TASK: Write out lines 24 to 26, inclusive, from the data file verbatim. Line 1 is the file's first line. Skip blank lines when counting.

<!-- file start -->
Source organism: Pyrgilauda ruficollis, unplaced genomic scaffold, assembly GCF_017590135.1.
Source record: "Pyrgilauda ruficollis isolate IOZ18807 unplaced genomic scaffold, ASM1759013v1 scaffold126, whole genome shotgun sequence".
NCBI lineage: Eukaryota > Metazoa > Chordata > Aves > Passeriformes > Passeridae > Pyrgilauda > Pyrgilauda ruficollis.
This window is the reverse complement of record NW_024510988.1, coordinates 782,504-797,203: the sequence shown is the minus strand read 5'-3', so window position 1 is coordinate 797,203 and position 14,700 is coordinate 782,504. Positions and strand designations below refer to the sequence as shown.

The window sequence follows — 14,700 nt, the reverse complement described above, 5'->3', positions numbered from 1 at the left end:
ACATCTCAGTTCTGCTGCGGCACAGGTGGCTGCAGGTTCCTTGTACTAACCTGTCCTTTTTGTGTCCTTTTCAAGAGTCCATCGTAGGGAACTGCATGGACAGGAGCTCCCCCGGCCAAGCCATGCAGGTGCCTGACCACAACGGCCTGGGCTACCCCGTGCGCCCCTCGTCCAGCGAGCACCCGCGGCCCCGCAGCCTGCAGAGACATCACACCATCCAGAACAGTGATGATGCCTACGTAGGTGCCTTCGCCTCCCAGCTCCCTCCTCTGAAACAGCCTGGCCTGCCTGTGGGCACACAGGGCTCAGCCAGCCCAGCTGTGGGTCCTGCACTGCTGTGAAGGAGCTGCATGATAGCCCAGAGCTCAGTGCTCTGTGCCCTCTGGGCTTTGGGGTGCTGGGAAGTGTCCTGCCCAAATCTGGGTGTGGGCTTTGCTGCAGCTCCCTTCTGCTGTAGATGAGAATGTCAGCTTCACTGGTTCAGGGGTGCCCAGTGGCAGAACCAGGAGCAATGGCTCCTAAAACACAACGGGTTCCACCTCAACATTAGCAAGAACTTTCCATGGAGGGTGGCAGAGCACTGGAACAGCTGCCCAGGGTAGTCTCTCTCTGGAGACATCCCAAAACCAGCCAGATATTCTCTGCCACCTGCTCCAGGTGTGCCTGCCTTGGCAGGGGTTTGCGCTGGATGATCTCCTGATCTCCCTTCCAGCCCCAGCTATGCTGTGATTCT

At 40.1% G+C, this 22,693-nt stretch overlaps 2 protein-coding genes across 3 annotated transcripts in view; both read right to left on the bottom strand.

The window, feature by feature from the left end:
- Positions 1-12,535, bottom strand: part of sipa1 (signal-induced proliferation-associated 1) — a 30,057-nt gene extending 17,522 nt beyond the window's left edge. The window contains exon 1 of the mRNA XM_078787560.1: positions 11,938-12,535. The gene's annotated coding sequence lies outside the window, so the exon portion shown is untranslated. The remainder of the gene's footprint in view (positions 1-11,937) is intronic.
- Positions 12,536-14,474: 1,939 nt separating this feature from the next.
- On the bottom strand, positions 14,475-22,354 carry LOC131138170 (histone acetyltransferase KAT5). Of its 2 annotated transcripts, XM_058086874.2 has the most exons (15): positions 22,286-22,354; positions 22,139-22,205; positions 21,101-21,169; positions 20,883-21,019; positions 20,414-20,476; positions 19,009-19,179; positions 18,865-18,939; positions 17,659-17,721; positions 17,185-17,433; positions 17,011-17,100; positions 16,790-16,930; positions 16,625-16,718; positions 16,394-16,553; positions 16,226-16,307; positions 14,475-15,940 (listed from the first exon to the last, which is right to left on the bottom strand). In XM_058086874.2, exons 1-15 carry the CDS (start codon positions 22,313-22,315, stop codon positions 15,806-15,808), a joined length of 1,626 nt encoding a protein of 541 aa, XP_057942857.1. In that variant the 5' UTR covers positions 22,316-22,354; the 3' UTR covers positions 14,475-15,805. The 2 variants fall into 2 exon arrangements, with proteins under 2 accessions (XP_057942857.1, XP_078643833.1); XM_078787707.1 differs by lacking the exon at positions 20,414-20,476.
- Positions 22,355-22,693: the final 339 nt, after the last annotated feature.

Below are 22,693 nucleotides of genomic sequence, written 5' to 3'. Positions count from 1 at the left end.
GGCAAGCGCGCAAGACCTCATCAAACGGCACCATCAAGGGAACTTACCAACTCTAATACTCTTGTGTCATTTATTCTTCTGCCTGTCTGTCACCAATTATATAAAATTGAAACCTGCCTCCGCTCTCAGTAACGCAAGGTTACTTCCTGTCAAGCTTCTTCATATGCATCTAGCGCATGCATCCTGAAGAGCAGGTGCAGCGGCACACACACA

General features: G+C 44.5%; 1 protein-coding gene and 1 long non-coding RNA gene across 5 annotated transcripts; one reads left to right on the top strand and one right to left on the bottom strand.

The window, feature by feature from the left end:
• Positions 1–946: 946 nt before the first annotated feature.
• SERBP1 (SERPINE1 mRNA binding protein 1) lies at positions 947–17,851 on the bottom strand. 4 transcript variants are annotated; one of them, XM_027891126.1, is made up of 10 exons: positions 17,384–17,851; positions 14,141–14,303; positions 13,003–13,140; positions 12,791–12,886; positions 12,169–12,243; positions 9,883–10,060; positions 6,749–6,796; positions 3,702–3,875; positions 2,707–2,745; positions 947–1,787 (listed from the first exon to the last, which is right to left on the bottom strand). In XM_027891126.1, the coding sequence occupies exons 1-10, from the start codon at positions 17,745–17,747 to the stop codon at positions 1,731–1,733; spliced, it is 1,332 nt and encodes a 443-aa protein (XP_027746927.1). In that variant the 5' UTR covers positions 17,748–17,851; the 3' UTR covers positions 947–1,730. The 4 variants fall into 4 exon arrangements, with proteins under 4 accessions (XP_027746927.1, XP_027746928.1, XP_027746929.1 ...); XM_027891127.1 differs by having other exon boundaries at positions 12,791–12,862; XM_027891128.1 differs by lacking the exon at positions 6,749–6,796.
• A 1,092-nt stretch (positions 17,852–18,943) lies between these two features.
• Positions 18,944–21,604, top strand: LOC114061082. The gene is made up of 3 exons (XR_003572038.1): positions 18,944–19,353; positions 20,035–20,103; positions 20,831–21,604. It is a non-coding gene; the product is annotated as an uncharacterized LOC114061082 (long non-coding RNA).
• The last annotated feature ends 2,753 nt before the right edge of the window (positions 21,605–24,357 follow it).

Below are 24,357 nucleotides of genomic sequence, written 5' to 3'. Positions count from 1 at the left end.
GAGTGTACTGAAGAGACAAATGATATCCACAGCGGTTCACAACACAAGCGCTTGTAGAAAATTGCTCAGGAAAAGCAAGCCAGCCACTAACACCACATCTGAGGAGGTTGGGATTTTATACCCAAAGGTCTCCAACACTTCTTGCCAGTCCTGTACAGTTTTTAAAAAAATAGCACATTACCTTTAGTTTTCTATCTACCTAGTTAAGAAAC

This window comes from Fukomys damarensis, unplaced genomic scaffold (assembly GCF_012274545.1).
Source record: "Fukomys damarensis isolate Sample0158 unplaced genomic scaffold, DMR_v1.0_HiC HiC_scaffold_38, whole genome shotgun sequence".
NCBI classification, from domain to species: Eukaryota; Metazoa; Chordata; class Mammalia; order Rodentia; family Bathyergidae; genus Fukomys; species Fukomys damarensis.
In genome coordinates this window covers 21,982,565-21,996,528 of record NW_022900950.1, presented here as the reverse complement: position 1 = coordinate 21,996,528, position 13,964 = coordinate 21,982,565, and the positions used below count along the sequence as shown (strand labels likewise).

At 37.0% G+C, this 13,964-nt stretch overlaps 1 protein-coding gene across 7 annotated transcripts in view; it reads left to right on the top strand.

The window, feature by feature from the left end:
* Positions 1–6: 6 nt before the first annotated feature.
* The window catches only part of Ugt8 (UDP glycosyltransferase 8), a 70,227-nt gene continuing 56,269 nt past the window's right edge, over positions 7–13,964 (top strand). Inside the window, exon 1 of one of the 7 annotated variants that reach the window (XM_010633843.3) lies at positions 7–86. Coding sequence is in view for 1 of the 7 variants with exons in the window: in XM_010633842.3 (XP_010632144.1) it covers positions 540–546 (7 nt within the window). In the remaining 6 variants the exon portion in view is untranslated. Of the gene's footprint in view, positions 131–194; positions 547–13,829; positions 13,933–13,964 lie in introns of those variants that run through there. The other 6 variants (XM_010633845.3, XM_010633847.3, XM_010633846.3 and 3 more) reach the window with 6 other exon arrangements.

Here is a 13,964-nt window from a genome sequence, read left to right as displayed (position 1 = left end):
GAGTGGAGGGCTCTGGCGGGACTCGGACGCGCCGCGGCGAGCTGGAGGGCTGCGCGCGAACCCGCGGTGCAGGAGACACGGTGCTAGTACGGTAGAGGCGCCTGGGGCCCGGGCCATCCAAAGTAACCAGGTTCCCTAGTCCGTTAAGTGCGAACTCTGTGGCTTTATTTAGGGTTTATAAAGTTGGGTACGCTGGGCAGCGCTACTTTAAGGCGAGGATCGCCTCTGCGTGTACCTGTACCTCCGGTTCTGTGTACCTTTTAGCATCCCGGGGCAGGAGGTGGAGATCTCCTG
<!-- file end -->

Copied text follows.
This window comes from Fukomys damarensis, unplaced genomic scaffold (assembly GCF_012274545.1).
Source record: "Fukomys damarensis isolate Sample0158 unplaced genomic scaffold, DMR_v1.0_HiC HiC_scaffold_38, whole genome shotgun sequence".
NCBI classification, from domain to species: Eukaryota; Metazoa; Chordata; class Mammalia; order Rodentia; family Bathyergidae; genus Fukomys; species Fukomys damarensis.